Interview Synopsis

Hydrogen's role in the energy transition

  • Multi Asset
  • Energy
  • North America

Hydrogen has been grabbing the headlines as a substitute for greenhouse gas-intensive energy, driven by Europe and increasingly the US. Third Bridge Forum spoke to a former acting secretary at the Department of Energy to discuss the economics of hydrogen, its role in emissions reduction targets and industry applications.

Hydrogen gaining momentum but not a silver bullet

After outlining hydrogen’s main uses, the specialist explained its “colour scheme”, spanning green, blue, turquoise and grey/brown, and how each is produced. Given the CO2 emissions associated with the traditional production method of natural gas steam methane reforming, much of today’s focus is on green hydrogen. 

Green hydrogen relies on electrolysis, but the cost of renewable electricity required is a significant challenge, representing two-thirds of the total cost. The expert noted that “no one’s talking much about steam methane reforming with CCUS [carbon capture, utilisation and storage], or coal gasification”. Gasifying coal with biomass results in hydrogen being net-negative CO2 emissions and is “clearly the cheapest way to produce hydrogen in mass quantities”.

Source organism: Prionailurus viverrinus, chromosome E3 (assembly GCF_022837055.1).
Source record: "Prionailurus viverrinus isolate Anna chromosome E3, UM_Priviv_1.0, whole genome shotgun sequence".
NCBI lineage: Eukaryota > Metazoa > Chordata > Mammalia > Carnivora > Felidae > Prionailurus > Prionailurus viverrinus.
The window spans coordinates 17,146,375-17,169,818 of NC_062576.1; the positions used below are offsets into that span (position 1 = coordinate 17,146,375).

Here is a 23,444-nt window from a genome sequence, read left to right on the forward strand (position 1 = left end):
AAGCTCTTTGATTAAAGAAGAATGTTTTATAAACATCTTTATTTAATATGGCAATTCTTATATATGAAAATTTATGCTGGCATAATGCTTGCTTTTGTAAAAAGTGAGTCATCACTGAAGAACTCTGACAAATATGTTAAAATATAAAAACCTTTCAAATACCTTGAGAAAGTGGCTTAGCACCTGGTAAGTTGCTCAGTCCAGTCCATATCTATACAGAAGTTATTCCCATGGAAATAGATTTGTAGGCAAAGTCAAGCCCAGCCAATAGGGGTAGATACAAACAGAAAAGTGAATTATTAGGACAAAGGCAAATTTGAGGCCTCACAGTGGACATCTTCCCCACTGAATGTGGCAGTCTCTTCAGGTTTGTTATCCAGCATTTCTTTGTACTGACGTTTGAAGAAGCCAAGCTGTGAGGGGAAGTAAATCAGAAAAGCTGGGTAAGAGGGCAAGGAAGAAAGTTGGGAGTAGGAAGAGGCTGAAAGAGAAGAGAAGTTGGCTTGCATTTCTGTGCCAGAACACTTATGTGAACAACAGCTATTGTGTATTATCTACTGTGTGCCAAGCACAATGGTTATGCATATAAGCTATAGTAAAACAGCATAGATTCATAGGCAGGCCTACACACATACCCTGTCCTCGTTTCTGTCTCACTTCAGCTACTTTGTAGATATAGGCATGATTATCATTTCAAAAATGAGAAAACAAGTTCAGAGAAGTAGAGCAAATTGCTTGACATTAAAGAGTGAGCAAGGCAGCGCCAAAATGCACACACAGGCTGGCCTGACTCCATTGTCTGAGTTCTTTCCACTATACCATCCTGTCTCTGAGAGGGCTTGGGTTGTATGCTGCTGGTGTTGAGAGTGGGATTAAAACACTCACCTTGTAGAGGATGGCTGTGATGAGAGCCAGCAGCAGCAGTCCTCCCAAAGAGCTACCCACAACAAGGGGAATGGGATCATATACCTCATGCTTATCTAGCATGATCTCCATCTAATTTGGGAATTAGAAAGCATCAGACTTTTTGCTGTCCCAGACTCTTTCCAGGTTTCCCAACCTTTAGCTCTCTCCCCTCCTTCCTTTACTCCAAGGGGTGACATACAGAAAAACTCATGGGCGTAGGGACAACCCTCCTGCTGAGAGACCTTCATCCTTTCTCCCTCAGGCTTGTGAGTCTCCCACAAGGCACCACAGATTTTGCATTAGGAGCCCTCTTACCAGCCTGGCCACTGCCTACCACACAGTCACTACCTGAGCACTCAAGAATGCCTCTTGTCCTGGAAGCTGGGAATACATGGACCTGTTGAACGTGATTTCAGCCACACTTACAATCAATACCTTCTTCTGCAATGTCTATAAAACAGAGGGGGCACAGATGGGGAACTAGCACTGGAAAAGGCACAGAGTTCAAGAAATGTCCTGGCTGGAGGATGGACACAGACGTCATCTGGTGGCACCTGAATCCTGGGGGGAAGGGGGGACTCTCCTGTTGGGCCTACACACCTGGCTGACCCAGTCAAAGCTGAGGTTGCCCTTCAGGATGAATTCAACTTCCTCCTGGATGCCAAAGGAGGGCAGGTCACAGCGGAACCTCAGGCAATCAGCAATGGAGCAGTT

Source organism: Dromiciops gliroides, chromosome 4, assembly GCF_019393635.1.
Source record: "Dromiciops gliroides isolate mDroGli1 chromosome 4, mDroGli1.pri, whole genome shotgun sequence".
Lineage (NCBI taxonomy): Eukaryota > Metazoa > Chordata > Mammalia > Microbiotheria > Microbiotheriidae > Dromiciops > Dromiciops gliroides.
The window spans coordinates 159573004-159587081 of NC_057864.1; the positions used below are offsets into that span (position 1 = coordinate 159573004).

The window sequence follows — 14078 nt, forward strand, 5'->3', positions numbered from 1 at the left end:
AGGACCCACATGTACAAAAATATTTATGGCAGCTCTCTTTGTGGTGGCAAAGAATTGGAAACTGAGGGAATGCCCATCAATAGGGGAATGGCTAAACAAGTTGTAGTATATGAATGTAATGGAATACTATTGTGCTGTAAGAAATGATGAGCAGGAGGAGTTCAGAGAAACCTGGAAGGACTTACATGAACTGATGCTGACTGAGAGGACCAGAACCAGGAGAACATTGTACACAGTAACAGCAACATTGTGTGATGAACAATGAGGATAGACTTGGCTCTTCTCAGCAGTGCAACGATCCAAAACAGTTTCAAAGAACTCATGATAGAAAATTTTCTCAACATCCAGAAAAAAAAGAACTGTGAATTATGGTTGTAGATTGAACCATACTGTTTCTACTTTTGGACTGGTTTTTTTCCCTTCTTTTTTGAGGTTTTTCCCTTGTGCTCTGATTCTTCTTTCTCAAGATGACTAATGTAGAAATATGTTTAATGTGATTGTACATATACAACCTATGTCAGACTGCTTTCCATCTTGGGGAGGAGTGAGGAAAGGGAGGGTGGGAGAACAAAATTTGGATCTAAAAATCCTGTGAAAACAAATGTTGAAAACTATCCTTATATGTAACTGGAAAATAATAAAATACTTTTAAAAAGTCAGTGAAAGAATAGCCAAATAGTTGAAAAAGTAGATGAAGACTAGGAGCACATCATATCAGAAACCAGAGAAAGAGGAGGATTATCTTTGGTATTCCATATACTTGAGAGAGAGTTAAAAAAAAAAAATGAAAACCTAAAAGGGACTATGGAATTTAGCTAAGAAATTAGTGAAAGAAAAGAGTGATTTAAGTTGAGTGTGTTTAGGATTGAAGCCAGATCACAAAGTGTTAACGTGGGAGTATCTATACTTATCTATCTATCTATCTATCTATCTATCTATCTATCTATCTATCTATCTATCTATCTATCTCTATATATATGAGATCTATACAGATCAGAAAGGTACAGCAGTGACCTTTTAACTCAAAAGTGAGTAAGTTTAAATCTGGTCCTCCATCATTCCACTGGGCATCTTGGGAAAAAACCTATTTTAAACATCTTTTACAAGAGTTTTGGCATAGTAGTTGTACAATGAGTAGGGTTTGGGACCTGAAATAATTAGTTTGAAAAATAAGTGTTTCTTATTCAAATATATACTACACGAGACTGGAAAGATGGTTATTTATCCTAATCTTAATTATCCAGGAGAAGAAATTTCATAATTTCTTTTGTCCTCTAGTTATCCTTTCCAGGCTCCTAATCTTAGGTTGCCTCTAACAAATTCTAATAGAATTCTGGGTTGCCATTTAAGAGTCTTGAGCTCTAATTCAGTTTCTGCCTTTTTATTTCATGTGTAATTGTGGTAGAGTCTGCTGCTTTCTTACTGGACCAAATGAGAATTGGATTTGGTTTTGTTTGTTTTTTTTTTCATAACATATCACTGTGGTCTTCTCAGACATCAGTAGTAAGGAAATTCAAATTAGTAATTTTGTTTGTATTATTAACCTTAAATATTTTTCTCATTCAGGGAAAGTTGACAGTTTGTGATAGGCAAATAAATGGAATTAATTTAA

The Interview also explored commercialising hydrogen, with pipeline infrastructure a concern. “If we were to use the natural gas pipeline system, it would help jump-start the hydrogen economy.” However, this is not a simple process and would require a thorough inspection of pipeline integrity. “The problem with hydrogen is embrittlement. Hydrogen molecules, because they’re so small and light, they can embed themselves in the crystalline structure of the metal pipeline and cause cracking.” 

One of the final questions was how the US energy mix could change. “The oil and gas industry will continue, because people are going to continue driving cars and flying in aeroplanes, and we’re going to continue shipping goods from all over the world into the US. That’s all done by ships and trains and trucks, and I for one can’t see that turning around even by 2050, to be quite frank.”

Nonetheless, hydrogen is set to become a more broadly used source of energy. It’s a “logical” alternative for liquid fuels that produce greenhouse gas emissions — but how quickly and widespread is “the multibillion-dollar question”.

To access all the human insights in Third Bridge Forum’s Hydrogen’s role in the energy transition Interview, click here to view the full transcript. 

The information used in compiling this document has been obtained by Third Bridge from experts participating in Forum Interviews. Third Bridge does not warrant the accuracy of the information and has not independently verified it. It should not be regarded as a trade recommendation or form the basis of any investment decision.

For any enquiries, please contact